Keith Gruen: ExtremeDB.

Q8. Most rate/reservation queries are not done by humans but by machines. How do you handle requests from global distribution systems (GDSs)- such as Sabre, Amadeus, Worldport and others-used across the travel industry to check rates and book reservations? What kind of data requirements do they have?

Keith Gruen: The GDS tend to query the hotel reservation systems via robots on a frequent basis. This keeps their cache up-to-date and they can then offer nearly real-time rates and availability to the travel agents and end-users who query their system. Checking if a hotel is available or not is not a single query. The GDS has to check every individual date and for every reasonable length of stay. Because of the peculiarities of the hotel business, a hotel might be sold out for a single-night’s stay on Monday night and Tuesday night, but a guest who wants to stay both nights may still be offered a room. Furthermore, the GDS have to query every different room type. Standard rooms could be sold out while a few deluxe rooms remain. The GDS, most of which are based on 1960s technology, are not capable to poll for changes. They simply query everything on a regular basis. All in all, GDSs are known to make up to 70,000 queries for every single confirmed reservation.

Q9. How did you design your system to achieve scalability (scale out and scale up)?

Keith Gruen: We use virtualized environments. So far, we have scaled up by adding RAM and CPU to our machines.
We have two fully redundant sets of hardware with a load balancer. We could add a third set if necessary.

Q10: Which virtualized environments do you use? Don`t you have performance issue if you use virtualization?

Keith Gruen: We use VMWare. Virtualization has not caused us any performance issues.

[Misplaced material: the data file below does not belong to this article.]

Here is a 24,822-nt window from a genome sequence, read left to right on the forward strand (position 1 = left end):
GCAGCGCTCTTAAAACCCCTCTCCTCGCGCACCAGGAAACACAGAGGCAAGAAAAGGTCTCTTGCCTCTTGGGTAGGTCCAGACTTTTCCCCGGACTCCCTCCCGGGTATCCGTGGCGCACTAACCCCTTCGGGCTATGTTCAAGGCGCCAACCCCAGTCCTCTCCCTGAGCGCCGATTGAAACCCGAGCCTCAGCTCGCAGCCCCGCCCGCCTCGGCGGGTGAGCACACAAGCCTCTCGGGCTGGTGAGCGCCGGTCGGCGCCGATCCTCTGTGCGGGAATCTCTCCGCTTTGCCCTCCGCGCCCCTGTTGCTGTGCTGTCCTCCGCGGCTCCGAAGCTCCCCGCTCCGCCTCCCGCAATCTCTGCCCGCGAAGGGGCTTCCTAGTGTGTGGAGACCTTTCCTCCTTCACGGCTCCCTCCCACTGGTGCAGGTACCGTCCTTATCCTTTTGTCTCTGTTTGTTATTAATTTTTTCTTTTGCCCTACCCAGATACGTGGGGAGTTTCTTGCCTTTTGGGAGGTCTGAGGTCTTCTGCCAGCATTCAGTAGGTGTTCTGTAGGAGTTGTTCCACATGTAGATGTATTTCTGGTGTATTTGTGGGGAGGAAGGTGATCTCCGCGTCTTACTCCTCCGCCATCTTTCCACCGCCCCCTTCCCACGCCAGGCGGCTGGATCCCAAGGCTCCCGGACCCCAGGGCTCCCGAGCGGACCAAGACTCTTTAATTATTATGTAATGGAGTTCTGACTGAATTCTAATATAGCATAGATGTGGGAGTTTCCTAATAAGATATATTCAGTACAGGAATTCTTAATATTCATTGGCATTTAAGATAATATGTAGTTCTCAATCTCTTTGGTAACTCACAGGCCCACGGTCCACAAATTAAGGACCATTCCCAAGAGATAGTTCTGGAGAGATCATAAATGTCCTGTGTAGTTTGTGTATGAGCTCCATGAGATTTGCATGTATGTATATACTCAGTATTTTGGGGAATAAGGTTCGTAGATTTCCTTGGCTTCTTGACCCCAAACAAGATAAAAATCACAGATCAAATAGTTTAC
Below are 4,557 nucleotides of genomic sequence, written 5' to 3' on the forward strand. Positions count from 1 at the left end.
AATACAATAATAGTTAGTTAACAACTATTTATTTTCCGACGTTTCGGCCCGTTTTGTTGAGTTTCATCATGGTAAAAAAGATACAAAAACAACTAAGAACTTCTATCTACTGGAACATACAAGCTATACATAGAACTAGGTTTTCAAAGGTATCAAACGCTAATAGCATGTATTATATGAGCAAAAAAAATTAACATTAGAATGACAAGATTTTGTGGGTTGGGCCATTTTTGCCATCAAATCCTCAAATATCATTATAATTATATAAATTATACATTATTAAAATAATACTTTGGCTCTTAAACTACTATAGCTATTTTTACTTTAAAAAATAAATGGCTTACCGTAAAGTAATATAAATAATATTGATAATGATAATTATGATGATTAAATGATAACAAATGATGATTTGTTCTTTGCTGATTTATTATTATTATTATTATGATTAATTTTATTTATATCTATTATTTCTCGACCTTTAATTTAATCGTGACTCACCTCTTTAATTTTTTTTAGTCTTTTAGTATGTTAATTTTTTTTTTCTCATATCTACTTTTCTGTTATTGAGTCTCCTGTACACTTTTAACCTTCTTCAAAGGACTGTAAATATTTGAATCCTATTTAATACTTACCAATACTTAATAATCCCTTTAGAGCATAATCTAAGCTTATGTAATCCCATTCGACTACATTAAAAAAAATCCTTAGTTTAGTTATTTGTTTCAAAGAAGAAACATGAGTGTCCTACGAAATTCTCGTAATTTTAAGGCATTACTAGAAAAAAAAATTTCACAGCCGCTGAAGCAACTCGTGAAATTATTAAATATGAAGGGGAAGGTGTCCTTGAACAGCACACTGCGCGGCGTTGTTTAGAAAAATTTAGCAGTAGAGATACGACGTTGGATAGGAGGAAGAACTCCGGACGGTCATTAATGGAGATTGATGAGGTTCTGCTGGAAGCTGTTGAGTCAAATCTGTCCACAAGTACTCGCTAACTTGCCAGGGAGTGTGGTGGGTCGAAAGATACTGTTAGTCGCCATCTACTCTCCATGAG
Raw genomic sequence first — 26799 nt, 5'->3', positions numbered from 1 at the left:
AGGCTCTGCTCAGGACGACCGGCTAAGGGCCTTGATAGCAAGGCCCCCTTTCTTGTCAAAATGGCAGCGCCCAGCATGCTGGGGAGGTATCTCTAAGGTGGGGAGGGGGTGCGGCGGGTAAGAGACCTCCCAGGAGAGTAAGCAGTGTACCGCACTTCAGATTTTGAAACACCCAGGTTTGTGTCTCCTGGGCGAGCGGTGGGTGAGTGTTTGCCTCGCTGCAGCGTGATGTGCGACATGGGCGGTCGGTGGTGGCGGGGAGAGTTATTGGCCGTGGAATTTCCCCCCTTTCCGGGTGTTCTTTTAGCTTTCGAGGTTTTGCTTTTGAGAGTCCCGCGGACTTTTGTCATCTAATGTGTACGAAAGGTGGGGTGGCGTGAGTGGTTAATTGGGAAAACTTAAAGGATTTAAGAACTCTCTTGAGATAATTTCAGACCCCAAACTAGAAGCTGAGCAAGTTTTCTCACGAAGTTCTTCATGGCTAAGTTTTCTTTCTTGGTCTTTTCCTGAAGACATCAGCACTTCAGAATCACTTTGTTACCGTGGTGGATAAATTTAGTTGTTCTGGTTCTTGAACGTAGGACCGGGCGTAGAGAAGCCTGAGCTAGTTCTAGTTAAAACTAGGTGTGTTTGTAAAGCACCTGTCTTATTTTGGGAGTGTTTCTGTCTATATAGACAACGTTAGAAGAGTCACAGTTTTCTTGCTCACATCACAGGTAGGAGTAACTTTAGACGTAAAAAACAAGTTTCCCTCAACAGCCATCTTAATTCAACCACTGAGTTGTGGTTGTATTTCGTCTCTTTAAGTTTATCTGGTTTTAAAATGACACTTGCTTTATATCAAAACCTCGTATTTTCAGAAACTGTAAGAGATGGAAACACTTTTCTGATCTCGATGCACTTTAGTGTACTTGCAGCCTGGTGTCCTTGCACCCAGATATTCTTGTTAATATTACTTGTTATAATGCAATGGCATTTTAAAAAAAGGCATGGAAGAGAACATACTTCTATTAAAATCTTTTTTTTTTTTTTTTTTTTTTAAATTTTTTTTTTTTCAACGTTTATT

Q11. Why do you use an in-memory database system for your system and for what?

Keith Gruen: We use the In-Memory Database (IMDB) especially for the queries as described above. We call this our “quote” module. We do not write to the IMDB. When a reservation is finally completed, we write directly to the main MS-SQL database, which in turn updates the IMDB. The data in the IMDB is configured to answer the most common queries very quickly.

Q12. What are the potential bottlenecks for your system?

Keith Gruen: Hotel staff can theoretically launch batch processes or large-scale searches across vast amounts of data that would slow down the system for all other hotels as well. This is a drawback of having a single-instance multi-tenant architecture.

Q13. Are there any concerns by customers to have their personal data stored in the Cloud?

Keith Gruen: No. Our customers have understood that their data is much safer in our secure and professionally-managed cloud environment than it was on the server in the basement of the hotel.

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Keith Gruen is a co-founder and managing director of hetras GmbH, a German-Austrian company that created the first cloud-based hotel management product for global hotel chains. Mr. Gruen is also the founder of Fidelio Software, which built the market-leading Hotel PMS in the 1980’s and 90’s. He later sold the company to Micros. Mr. Gruen co-founded NXN, a developer of computer game technology and Kappa IT, a venture capital firm that invested in technology startups. Prior to hetras, he led corporate development for Conject AG, a developer of software for the real estate and construction industry. Mr. Gruen graduated from Brown University in Mathematics and Computer Science.

Related Posts

-In-memory OLTP database. Interview with Asa Holmstrom. December 27, 2012

-In-memory database systems. Interview with Steve Graves, McObject. March 16, 2012

Resources

-ODBMS.org: Resources on Big Data Analytics, NewSQL, NoSQL, Object Database Vendors

Follow ODBMS.org on Twitter: @odbmsorg